Frisian Duck: The Perfect Camouflage Cannabis Strain To Grow
There are hundreds of cannabis strains in the world, but there is one that truly stands out.
Meet Frisian Duck, which was conceptualized and bred by Dutch Passion, one of the most established cannabis breeders. This strain is the result of combining the Frisian Dew and Ducksfoot varieties, combined with advanced genetics and breeding techniques. Frisian Duck has numerous medicinal and recreational benefits, but the reason why it’s a league all its own in the cannabis world is its looks.
The leaves of the Frisian Duck strain look like a webbed duck foot. Dutch Passion wanted to create a strain that thrives outdoors and after many attempts, they finally succeeded with this strain. According to their website, Dutch Passion has also received many requests time and again by outdoor and greenhouse growers for a stealthy strain that looks nothing like cannabis. This is why Frisian Duck is an excellent camouflage strain – you could grow it in your backyard and your neighbors would have absolutely no idea that it’s cannabis.
Frisian Duck Effects
The effects of Frisian Duck are best described as a balance between sativa and indica. Seasoned cannabis users may find that smoking Frisian Duck offers mild effects, making it suitable for beginners. After a few hits, its clear headed high begins to manifest followed by uplifting and happy feelings. Many users describe Frisian Duck to have a euphoric high but unlike potent strains, it isn’t overwhelming or won’t leave you couch locked because of getting extremely stoned. It offers a gentle surge of energy that will be useful in helping you stay productive.
Frisian Duck will also help you feel relaxed, especially as its indica effects start to set in. It’s a versatile strain that can be enjoyed either day or night, and with the right amount it can help you either go to sleep or stay productive. It has a piney, spicy aroma with citrus undertones that make medicating with Frisian Duck delicious and pleasurable. It generally has between 11-17% THC, and it has the ability to produce as much as 5% CBD, making it a good choice for medical patients.
Frisian Duck is a well-rounded strain that can aid in chronic pain treatment, appetite loss, fatigue, mood swings, depression, and stress. If you are prone to anxiety you may want to start with small amounts of this strain due to its high THC content. Mild side effects associated with Frisian Duck include anxiety, dry eyes, and dry mouth.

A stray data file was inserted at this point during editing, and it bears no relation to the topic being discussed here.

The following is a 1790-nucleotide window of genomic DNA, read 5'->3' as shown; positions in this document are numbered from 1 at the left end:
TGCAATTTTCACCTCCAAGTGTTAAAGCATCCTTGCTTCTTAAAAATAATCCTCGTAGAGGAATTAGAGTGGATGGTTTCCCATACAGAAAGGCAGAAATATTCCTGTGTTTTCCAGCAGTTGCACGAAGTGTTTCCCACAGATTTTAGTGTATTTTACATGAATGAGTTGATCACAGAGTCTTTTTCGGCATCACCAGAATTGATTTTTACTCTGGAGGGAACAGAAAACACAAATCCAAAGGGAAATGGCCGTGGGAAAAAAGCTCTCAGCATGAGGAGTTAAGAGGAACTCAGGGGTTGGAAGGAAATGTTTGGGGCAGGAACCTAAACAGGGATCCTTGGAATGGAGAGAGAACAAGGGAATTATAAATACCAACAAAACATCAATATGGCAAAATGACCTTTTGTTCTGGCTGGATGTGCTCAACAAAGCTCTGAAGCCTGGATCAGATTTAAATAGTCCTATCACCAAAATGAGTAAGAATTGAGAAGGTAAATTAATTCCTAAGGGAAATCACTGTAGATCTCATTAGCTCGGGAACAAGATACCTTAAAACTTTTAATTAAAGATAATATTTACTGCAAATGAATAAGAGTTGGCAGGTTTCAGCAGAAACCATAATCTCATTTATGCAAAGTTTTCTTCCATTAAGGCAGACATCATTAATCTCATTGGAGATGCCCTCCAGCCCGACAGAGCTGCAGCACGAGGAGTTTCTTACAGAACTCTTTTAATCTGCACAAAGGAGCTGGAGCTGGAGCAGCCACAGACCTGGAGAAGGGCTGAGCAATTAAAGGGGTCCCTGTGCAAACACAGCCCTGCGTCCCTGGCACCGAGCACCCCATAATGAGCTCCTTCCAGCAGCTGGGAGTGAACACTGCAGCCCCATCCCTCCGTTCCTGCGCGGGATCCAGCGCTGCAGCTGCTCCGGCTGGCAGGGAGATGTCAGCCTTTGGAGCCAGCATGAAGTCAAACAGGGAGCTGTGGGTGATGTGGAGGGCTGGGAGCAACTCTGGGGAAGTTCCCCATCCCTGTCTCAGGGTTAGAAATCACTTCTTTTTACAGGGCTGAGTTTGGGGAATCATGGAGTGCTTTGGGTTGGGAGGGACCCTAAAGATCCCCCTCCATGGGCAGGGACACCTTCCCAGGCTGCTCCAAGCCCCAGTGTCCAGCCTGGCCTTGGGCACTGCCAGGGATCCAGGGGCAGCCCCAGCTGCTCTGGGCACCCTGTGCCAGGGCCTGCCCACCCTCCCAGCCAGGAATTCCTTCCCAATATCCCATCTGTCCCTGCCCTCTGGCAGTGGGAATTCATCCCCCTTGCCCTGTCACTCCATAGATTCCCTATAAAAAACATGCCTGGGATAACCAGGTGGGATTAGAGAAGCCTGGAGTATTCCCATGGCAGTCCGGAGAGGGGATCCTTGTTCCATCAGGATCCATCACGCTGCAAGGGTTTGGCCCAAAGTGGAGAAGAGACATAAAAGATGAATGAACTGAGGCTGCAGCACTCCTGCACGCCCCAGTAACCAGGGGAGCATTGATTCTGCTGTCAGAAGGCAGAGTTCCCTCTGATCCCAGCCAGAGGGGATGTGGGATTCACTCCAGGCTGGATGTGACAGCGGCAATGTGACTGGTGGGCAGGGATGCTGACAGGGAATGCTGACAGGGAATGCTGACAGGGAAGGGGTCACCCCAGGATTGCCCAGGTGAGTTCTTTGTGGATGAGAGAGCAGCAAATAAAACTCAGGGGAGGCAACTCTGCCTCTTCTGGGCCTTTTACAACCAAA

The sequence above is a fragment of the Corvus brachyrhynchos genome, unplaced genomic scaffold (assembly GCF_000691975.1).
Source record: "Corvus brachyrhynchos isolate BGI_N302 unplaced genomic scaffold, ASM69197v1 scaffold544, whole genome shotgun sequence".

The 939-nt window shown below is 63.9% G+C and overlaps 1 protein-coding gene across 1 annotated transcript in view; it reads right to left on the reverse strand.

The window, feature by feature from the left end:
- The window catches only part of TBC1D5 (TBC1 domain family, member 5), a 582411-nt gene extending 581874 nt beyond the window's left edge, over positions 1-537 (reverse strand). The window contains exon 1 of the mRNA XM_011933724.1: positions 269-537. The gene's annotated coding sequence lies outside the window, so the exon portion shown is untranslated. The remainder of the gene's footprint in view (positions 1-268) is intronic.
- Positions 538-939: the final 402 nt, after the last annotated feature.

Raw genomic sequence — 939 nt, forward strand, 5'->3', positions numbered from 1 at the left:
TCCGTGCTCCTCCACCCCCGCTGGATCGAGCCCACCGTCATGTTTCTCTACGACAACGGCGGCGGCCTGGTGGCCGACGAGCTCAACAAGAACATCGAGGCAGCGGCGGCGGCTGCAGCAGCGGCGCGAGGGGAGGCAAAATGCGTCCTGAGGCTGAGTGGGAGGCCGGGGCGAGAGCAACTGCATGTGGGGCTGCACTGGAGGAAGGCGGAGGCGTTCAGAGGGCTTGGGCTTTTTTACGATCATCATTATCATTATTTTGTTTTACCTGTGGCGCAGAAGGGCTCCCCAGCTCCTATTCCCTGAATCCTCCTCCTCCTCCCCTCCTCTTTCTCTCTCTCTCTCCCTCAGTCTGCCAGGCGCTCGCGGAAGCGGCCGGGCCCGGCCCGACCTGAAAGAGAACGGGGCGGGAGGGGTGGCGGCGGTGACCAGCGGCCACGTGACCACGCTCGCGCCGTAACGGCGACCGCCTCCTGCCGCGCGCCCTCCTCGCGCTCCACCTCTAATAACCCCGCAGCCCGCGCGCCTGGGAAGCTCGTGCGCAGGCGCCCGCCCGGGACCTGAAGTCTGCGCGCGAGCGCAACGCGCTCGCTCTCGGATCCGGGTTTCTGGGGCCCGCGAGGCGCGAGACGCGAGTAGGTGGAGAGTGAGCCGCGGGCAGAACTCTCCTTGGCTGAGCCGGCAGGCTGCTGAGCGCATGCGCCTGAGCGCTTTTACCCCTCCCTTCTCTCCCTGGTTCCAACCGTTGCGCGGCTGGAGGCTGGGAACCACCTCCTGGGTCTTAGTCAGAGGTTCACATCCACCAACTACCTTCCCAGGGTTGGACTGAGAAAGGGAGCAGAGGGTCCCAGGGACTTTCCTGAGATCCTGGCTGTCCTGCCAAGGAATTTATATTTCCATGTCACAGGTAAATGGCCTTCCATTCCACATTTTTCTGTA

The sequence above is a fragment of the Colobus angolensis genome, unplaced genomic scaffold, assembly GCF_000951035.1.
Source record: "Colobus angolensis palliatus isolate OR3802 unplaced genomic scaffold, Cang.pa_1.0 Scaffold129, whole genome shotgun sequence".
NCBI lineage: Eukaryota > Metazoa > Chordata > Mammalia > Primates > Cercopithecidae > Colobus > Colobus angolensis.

Growing Frisian Duck
Frisian Duck is the perfect outdoor plant because of its camouflage properties. It also doesn’t have a dank odor, so neighbors will have no clue that you’re growing cannabis. It has a high resistance to mold and mildew, and it’s generally low maintenance, making it ideal for beginner growers who are worried about privacy.
Frisian Duck is designed for outdoor growing in urban areas. It can grow up to 9 feet high in the shape of a Christmas tree, and it can withstand southern or northern climates. If you don’t have much space, Frisian Duck will still do well growing it in a pot or closet, and even with some companion plants in your garden. However, take note that this strain isn’t as discreet when it’s during the final stages of flowering so you may want to consider pairing it with companion plants to ensure it can’t be detected by your neighbors. Otherwise, Frisian Duck is disguised and looks like any other kind of garden plant. You only need to take extra care during the last few weeks especially as the buds become increasingly large.
Half of the Frisian Duck phenotypes produce dark purple buds, which aid in camouflage.
Although Frisian Duck is best grown outdoors, it can still be grown indoors and produce up to 14 ounces of bud. Outdoors, it can produce at least 16 ounces of bud. If you’re in the southern hemisphere, the best time to plant Frisian Duck is around October-November, and harvest time is April. If you’re in the northern hemisphere, Frisian Duck is planted outdoors or in a greenhouse by April-May, then typically harvests at the beginning of October.
Have you tried smoking or growing Frisian Duck before? What was it like?